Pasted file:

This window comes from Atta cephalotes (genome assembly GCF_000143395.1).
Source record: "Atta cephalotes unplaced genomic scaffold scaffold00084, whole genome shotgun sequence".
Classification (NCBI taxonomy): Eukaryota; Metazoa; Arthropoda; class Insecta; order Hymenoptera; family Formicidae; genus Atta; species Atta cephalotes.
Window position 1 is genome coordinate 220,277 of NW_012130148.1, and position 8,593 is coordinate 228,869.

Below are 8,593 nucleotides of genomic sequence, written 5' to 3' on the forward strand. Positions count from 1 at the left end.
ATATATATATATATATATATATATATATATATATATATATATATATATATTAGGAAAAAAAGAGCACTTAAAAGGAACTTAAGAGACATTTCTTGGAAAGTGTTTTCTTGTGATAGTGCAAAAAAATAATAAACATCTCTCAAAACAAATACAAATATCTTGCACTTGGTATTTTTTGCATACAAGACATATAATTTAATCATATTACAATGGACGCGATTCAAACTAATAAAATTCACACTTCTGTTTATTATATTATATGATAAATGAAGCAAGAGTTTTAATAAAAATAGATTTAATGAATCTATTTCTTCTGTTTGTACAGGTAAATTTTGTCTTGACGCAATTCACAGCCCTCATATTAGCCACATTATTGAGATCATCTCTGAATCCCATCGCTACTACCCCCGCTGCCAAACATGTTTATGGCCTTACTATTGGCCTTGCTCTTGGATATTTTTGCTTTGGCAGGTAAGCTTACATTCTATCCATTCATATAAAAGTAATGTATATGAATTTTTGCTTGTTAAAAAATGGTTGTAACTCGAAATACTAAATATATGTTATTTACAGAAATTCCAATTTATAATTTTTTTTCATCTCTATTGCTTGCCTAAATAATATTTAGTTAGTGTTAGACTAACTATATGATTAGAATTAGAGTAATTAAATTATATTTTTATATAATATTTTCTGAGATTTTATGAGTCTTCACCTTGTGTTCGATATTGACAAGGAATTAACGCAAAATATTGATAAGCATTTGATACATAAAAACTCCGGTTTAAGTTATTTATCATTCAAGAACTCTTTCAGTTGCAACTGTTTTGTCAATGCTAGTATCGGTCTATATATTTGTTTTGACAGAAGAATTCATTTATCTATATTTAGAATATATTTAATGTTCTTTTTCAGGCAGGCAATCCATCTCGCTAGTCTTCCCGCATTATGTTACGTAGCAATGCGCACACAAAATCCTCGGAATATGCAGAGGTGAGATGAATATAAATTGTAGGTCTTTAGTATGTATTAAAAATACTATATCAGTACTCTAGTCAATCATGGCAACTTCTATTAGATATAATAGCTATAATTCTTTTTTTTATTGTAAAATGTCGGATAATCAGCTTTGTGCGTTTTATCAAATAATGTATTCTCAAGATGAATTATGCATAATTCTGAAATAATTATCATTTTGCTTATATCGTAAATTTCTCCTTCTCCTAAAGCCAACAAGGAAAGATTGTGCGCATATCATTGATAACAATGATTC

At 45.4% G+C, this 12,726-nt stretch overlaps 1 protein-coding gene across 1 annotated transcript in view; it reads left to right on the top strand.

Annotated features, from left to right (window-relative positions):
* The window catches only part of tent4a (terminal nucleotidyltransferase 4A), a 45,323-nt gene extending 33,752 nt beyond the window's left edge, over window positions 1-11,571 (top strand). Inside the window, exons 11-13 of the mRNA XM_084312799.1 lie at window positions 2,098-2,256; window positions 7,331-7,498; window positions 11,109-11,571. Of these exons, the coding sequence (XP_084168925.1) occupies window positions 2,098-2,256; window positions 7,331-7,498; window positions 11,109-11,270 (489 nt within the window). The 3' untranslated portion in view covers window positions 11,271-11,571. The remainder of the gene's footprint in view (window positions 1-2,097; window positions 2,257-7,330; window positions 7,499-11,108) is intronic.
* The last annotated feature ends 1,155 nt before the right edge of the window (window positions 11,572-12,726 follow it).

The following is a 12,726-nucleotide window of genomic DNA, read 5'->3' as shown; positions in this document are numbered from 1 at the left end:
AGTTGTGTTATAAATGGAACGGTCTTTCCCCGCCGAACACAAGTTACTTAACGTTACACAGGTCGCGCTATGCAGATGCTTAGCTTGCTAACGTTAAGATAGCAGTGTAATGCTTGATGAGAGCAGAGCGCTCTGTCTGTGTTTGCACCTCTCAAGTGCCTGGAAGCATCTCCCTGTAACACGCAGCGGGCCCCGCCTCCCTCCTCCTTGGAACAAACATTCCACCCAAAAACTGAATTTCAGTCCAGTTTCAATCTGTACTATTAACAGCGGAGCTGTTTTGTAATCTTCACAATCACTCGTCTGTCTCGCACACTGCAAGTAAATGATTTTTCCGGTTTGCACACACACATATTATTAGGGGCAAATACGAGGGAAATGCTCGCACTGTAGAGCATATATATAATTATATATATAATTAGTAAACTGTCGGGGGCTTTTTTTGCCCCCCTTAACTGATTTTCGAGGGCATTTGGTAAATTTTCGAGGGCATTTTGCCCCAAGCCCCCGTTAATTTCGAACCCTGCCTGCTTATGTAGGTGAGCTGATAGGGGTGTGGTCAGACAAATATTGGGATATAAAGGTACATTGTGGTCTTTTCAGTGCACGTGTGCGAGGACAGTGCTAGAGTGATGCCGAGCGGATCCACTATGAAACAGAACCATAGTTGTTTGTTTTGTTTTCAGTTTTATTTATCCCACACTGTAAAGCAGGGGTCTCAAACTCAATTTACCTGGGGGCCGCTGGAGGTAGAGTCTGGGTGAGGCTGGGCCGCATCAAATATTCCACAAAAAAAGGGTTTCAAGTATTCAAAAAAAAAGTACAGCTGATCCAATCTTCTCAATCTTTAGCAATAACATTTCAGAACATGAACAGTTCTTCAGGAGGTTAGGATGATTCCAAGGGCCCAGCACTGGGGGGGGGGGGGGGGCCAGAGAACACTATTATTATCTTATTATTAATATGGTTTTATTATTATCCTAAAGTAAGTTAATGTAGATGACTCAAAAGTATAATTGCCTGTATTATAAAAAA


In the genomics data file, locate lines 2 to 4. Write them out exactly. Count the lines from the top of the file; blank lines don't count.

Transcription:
Source record: "Atta cephalotes unplaced genomic scaffold scaffold00084, whole genome shotgun sequence".
Classification (NCBI taxonomy): Eukaryota; Metazoa; Arthropoda; class Insecta; order Hymenoptera; family Formicidae; genus Atta; species Atta cephalotes.
Window position 1 is genome coordinate 220,277 of NW_012130148.1, and position 8,593 is coordinate 228,869.